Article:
We'd rather die than take our clothes off, disaster planners say
Newhouse News Service
A new report by a disaster-planning expert confirms what others have said: In the event of many biological or chemical attacks, removal of victims' clothing is one of the most important and effective means of decontamination.
"You hold them, you strip them and you wash them," said Henry Siegelson, report author and clinical assistant professor of emergency medicine at Emory University in Atlanta.
But the reluctance of modest victims to strip naked in front of co-workers or strangers "has been one of the issues that has prevented us from moving forward and developing a scheme to manage mass casualties," he said. "Some people would rather be dead than strip in public."
The situation has occurred several times. On Christmas Eve 1998, an anthrax threat forced more than 200 at a Mervyn's store in Palm Desert, Calif., to disrobe and be hosed down in a makeshift tent in the parking lot.
"We tried to give people as much privacy as possible," said Wayde York, emergency-services coordinator for the Riverside County Fire Department.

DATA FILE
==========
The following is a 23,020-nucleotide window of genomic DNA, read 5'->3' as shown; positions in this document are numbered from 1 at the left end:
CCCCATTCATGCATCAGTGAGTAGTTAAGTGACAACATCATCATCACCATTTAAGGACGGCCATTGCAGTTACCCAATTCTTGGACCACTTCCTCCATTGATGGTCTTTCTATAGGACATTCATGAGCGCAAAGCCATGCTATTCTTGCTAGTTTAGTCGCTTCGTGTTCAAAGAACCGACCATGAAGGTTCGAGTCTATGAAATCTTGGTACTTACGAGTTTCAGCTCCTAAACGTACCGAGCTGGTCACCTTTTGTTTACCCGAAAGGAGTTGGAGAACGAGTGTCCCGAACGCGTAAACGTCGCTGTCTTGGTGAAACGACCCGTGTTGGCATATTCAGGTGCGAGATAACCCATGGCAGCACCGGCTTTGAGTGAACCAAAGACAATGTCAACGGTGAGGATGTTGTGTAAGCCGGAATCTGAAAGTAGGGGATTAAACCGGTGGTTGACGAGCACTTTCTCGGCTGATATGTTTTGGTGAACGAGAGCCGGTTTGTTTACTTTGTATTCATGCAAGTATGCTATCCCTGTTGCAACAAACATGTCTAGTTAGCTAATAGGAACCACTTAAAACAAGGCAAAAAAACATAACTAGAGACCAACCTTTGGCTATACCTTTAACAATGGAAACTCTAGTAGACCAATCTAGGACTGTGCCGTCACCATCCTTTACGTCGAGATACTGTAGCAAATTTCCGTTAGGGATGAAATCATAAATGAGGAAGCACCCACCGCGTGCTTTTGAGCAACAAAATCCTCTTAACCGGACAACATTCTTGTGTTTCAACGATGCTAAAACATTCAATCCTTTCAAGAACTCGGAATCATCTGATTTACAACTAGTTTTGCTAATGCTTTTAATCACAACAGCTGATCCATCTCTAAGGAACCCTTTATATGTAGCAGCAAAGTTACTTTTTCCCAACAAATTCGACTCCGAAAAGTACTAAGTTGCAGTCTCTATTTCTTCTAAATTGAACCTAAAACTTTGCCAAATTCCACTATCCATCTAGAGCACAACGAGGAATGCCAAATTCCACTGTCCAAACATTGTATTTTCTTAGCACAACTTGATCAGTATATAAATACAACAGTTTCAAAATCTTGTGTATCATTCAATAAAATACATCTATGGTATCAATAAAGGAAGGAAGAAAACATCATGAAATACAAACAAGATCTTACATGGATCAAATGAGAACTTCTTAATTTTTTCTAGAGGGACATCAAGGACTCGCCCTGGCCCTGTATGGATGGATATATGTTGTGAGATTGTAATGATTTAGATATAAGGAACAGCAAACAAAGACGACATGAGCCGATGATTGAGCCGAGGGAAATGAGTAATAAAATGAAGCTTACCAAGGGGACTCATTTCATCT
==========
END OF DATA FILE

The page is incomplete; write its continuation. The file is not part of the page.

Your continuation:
Another anthrax decontamination in October 2001 left 24 employees of the Fifth Third Bank of Naples, Fla., wet and clad only in plastic tarps.
Michelle Balon, marketing director, said she finally ran to a store to purchase "shorts, T-shirts, anything we could get our hands on."
Both were false alarms.
But those "strip and hose down" decontamination procedures are necessary, said Siegelson, who helped create the Section of Disaster Medicine for the American College of Emergency Physicians.
"The mere removal of clothing removes the vast majority of the contaminant, then the victims can safely enter a bus or ambulance or car for transportation to a hospital," he said.
Modesty about public nudity has emergency responders rethinking procedures.
York said Riverside County now has portable showering facilities with a private changing area. "And we are not doing mass decontamination without more evidence," he said.
But Judi Ditzler said she's "just kind of floored" that this nudity would be a problem.
"It's terribly sad if that's the situation, that people would rather die than be seen without their clothes on," said Ditzler, editor of Nude and Natural, the magazine of the Naturist Society, a 27,000-member, Oshkosh, Wis.-based nudist organization.